Disowning usually happens when the parents renounce the religion or the child is no longer accepted when the child does something that is perceived as unbecoming of himself or herself.
Disowning usually happens when the parents renounce the religion or the child is no longer accepted when the child does something that is perceived as unbecoming of himself or herself. After such upholding the person has to make his or her arrangements for future care. It may extend to disinheritance, familiar exile, or shunning and often all there. A disowned child would no longer be welcomed in his or her former family's home or be allowed to attend any major family events such as birthday parties, etc. In many countries, it is regarded to be illegal when the child is minor.
Disowning is different from emancipation, and it is a process in which parents stop the upbringings of the child. Through this process, the parents can cut off all the monetary means. But there are no provided provisions in India. Under Section 125 of the Code of Criminal Procedure, it says that the court can order maintenance of the legitimate or illegitimate minor child, whether married or not, unable to maintain itself, and the one which is major but because of any physical or mental abnormalities unable to maintain itself.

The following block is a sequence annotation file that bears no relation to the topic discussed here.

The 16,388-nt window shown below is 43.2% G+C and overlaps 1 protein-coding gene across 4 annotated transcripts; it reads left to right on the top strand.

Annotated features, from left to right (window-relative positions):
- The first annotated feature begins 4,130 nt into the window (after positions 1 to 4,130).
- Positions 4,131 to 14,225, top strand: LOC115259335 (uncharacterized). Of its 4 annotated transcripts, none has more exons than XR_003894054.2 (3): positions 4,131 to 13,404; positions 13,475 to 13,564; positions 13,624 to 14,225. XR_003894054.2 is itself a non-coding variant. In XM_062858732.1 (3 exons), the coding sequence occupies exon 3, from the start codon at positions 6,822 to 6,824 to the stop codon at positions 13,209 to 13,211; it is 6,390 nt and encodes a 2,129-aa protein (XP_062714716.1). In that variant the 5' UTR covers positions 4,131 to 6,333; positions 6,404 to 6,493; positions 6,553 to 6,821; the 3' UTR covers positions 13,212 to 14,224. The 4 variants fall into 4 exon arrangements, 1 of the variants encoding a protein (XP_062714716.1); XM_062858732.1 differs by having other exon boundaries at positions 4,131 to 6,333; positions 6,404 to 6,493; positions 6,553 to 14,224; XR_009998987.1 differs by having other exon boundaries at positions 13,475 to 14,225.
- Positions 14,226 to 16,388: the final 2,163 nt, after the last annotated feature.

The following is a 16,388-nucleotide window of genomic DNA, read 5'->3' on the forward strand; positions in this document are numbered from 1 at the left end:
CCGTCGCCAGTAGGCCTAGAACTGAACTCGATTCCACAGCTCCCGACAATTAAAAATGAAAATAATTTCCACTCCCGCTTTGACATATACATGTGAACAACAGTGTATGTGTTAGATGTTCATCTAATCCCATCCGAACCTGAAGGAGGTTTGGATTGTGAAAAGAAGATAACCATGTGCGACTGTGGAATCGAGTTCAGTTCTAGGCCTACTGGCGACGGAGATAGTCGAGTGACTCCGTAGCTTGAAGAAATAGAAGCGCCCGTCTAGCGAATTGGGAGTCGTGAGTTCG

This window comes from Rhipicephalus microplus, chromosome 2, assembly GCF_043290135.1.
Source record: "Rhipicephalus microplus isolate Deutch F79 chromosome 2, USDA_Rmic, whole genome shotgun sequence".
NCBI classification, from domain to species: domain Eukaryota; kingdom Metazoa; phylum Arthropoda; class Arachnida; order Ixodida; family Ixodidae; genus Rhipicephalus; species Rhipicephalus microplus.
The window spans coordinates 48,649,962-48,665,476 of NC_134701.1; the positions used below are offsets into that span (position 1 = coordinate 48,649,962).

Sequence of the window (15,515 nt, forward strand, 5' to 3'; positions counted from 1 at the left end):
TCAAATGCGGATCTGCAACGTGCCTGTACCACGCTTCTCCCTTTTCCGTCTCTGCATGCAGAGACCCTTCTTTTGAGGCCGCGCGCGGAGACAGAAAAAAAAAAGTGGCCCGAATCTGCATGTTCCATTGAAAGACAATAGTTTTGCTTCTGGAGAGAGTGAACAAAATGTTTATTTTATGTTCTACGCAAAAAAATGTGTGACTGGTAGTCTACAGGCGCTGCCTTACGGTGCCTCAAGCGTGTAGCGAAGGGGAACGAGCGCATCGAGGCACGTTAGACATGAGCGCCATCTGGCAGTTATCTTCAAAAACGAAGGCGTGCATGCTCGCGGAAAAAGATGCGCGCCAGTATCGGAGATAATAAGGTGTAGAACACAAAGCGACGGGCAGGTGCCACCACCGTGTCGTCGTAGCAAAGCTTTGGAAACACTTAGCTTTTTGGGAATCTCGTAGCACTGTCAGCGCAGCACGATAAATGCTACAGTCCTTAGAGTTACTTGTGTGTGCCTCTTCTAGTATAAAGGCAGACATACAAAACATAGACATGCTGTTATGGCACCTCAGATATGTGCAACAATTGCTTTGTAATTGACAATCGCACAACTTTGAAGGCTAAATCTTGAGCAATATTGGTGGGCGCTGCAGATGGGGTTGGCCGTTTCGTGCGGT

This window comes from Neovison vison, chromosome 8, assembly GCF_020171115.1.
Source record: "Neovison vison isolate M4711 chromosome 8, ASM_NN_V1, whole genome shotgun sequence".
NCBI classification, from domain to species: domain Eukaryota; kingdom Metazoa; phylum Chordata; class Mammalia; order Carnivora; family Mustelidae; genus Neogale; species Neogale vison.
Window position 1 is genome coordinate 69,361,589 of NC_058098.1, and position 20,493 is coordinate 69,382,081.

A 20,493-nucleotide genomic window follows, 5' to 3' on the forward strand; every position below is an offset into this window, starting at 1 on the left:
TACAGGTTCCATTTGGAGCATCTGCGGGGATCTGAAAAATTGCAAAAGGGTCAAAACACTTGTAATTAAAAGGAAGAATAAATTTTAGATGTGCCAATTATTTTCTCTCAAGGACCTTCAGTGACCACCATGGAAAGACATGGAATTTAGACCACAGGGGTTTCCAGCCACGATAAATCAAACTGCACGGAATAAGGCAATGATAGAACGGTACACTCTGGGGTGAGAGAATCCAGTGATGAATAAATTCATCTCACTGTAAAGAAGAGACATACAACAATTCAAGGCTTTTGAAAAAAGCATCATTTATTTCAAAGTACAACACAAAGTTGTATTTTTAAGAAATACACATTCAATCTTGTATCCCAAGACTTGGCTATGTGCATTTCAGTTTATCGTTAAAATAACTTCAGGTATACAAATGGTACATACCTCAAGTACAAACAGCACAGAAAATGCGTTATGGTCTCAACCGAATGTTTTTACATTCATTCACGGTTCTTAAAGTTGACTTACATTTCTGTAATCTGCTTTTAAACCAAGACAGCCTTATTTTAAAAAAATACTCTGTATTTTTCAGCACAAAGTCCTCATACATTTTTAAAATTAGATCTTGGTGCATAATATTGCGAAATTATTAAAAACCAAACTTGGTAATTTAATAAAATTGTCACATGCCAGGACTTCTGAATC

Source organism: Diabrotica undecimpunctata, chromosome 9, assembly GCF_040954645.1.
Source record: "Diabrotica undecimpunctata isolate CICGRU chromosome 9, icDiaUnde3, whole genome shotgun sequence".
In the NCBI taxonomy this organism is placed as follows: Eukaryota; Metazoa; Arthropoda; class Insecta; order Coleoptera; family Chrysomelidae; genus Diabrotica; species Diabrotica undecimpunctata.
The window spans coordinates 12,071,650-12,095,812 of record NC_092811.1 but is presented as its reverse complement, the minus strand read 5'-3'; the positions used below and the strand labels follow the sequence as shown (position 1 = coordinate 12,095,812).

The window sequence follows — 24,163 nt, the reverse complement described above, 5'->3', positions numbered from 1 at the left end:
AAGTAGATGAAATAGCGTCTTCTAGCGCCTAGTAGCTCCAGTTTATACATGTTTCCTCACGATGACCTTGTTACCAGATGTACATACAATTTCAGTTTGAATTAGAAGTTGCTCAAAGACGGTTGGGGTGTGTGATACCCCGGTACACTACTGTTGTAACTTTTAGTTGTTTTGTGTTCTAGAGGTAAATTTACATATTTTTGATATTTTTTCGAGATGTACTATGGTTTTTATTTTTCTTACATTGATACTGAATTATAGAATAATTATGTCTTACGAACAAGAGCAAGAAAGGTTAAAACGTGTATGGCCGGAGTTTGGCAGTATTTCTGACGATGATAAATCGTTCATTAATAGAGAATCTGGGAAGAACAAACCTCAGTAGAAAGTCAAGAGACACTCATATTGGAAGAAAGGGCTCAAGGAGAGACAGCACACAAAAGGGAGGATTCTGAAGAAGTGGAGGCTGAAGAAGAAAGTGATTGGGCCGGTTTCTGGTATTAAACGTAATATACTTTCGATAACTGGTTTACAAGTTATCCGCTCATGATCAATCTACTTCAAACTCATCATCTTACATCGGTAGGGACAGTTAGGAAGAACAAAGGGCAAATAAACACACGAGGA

In a case, Madanlal Phulchand Jain Vs State of Maharashtra and Ors, it was decided that each son, by birth receives a claim to a share of the ancestral property that is equal to and independent of his father and that this equal right with the father can be asserted only after the father receives the ancestral property in his hands. Therefore even if the father has disowned his son still has a right to claim his share of the ancestral property. However, it is extremely important to look at the mode through which the father has received the property, in case of C.N. Arunachala Mudaliar v. C Murugantha, it was held that the property could only be ancestral property if the father received the property by being the son or descendent of the original owner. Self-acquired property is the property that has been acquired by the parents themselves, and the parents can bequeath it to anyone they wish to as the son has no legal claim. In a judgement of Delhi High Court, Justice Pratibha Rani has stated that a son has no legal right in the self-acquired property of his parents unless he has proof of his contribution towards the acquisition of the property. He might be allowed to use the property on consent from his parents, but they are not obligated to allow him to live there. It was further added that 'where the house is a self-acquired house of the parents, a son whether married or not, has no legal rights to live in that house and he can live in that house on the mercy of his parents.
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